Cannabis may also play a role in relieving nausea and vomiting of cancer patients undergoing chemotherapy.  This was proven through use of dronabinol, which is a synthetic form of THC approved by the US Food and Drug Administration (Galve-Roperh et al 2000, cited in Frazzetto 2003). Dronabinol has also been administered to increase the appetite of AIDS patients, so as to treat their anorexia and weight loss (Galve-Roperh et al 2000, cited in Frazzetto 2003).  THC may also be involved in treatment of malignant brain tumors; when THC was injected into malignant brain tumors in rats, the tumors were eliminated (Galve-Roperh et al 2000, cited in Frazzetto 2003).  Another area of therapeutic benefit may involve the ability of Cannabis to treat symptoms of multiple sclerosis, including muscle spasms and spasticity (Baker et al 2000, cited in Frazzetto 2003).

Side effects of cannabinoids include mood changes, respiratory and cardiovascular risks, and impairments of psychomotor performance (Ashton 2001).  Other side effects include anxiety and orthostatic hypotension (Kalant 2008).  The cannabinoids, however, vary in their psychoactivity: cannabinol is much less active than THC, and cannabidiol does not produce any psychoactivity (Hosking and Zajicek 2008).  Moreover, clinical trials have suggested the use of cannabidiol as a safe alternative treatment for schizophrenia. (Zuardi et al. 2006) The addictiveness of marijuana is also of concern: some report that withdrawal symptoms for marijuana resemble the symptoms of abstinence from alcohols and opiates.  They include nausea, vomiting, confusion, tachycardia, and sweating (Hasking and Zajicek 2008).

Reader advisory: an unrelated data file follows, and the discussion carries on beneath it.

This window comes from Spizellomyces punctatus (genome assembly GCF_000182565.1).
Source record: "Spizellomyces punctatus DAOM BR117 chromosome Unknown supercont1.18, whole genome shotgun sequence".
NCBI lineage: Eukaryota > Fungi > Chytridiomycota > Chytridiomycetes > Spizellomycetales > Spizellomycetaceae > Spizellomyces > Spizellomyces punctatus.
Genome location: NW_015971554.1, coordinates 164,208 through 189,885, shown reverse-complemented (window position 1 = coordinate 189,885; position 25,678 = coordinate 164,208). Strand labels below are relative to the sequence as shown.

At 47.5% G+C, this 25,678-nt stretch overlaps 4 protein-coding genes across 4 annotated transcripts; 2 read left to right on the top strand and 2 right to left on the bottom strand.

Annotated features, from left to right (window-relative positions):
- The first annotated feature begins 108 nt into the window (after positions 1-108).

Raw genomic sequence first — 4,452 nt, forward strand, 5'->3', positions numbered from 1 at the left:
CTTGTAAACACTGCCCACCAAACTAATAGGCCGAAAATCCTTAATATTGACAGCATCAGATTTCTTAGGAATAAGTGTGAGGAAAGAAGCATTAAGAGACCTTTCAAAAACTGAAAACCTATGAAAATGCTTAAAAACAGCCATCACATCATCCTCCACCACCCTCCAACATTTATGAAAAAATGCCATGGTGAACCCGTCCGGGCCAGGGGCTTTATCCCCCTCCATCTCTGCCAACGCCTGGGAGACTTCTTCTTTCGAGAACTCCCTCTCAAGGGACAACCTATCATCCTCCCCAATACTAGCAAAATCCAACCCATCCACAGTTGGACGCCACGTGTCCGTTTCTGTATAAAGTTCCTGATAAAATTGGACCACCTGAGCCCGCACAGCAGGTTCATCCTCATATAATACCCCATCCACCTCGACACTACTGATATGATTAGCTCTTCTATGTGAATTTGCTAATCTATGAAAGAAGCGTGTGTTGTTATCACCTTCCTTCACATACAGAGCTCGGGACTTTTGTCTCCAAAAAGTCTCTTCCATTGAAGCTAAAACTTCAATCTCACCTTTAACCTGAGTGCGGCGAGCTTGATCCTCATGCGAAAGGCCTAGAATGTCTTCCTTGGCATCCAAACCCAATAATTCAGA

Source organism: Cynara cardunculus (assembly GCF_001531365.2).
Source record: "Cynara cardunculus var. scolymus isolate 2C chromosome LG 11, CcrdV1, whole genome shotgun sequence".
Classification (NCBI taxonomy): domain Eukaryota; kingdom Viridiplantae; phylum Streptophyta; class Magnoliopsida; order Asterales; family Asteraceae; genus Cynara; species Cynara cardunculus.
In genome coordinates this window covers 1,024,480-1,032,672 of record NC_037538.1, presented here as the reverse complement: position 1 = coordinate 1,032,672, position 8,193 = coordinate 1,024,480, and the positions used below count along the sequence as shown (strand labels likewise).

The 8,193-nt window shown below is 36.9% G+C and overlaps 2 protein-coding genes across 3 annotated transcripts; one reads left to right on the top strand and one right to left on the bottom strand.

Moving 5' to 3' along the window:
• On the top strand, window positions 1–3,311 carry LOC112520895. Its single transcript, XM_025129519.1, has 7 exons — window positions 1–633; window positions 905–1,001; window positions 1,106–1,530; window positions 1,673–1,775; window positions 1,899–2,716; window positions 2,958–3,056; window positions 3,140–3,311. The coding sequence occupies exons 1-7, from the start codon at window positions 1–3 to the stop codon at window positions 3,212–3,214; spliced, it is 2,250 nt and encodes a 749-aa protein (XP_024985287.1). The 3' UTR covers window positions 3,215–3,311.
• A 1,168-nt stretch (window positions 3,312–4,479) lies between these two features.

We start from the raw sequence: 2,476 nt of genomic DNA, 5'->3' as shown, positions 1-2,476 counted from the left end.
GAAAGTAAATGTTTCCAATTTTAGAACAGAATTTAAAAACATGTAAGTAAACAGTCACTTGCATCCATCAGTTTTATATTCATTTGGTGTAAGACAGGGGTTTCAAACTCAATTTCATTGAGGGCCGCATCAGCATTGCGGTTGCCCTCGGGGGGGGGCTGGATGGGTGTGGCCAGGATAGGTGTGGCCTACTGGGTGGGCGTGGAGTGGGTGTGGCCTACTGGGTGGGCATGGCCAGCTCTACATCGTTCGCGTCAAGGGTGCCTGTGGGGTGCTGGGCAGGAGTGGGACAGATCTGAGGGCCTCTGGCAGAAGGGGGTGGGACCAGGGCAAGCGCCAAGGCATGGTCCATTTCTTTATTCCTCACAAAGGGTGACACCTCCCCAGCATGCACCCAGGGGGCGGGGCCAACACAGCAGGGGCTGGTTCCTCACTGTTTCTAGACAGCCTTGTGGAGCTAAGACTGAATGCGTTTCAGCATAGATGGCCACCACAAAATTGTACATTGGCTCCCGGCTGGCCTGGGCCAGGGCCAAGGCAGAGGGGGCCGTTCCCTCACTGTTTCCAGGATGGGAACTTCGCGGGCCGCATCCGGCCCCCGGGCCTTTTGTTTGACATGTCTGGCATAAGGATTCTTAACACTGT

While Cannabis has been found to confer many beneficial qualities, the fact that it is an illegal substance in the US, and has a variety of side effects must also be taken into serious consideration.  Since 1996, laws in eight states allowed the medical use of marijuana.  However, in 2001, the Supreme Court ruled that marijuana is an illegal drug despite state laws (Horn et al 2001).  As of 2009, the law prohibits the use of marijuana, even in medical cases.  Even if research does suggests a benefit to health from using marijuana, the legalization of the plant is hotly debated (Annas 1997, Watson et al. 2000, Robson 2001, Taylor 2003).  However, with advances in techniques of separation of beneficial compounds from hallucinogenic compounds, and the ability to test each compound found in the plant, it may be possible in the future to selectively extract certain compounds from the plant for use as medicinals.

LITERATURE CITED

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Baker, D., G. Pryce, J.L. Croxford, P. Brown, R.G. Pertwee, J.W. Huffman, & L. Layward.  2000. Cannabinoids control spasticity and tremor in a multiple sclerosis model.  Nature. 404:84-87.

Brown, A.  2007.  Novel cannabinoid receptors. British Journal of Pharmacology.  152:5; 567-575.

Capasso, R, F. Borrelli, G. Aviello, B. Romano, C. Scalisi, F. Capasso, & A.A. Izzo.  2008. Cannabidol, extracted from Cannabis sativa, selectively inhibits inflammatory hypermotility in mice.  British Journal of Pharmacology.  154:1001-1008.

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This paper was developed as part of the BIO 368 - Medical Botany course offered at Wilkes University during the spring of 2009. Course instructor was Kenneth M. Klemow, Ph.D. (kenneth.klemow@wilkes.edu). The information contained herein is based on published sources, and is made available for academic purposes only. No warrantees, expressed or implied, are made about the medical usefulness or dangers associated with the plant species in question.

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This page posted and maintained by Kenneth M. Klemow, Ph.D., Biology Department, Wilkes University, Wilkes-Barre, PA 18766. (570) 408-4758, kenneth.klemow@wilkes.edu.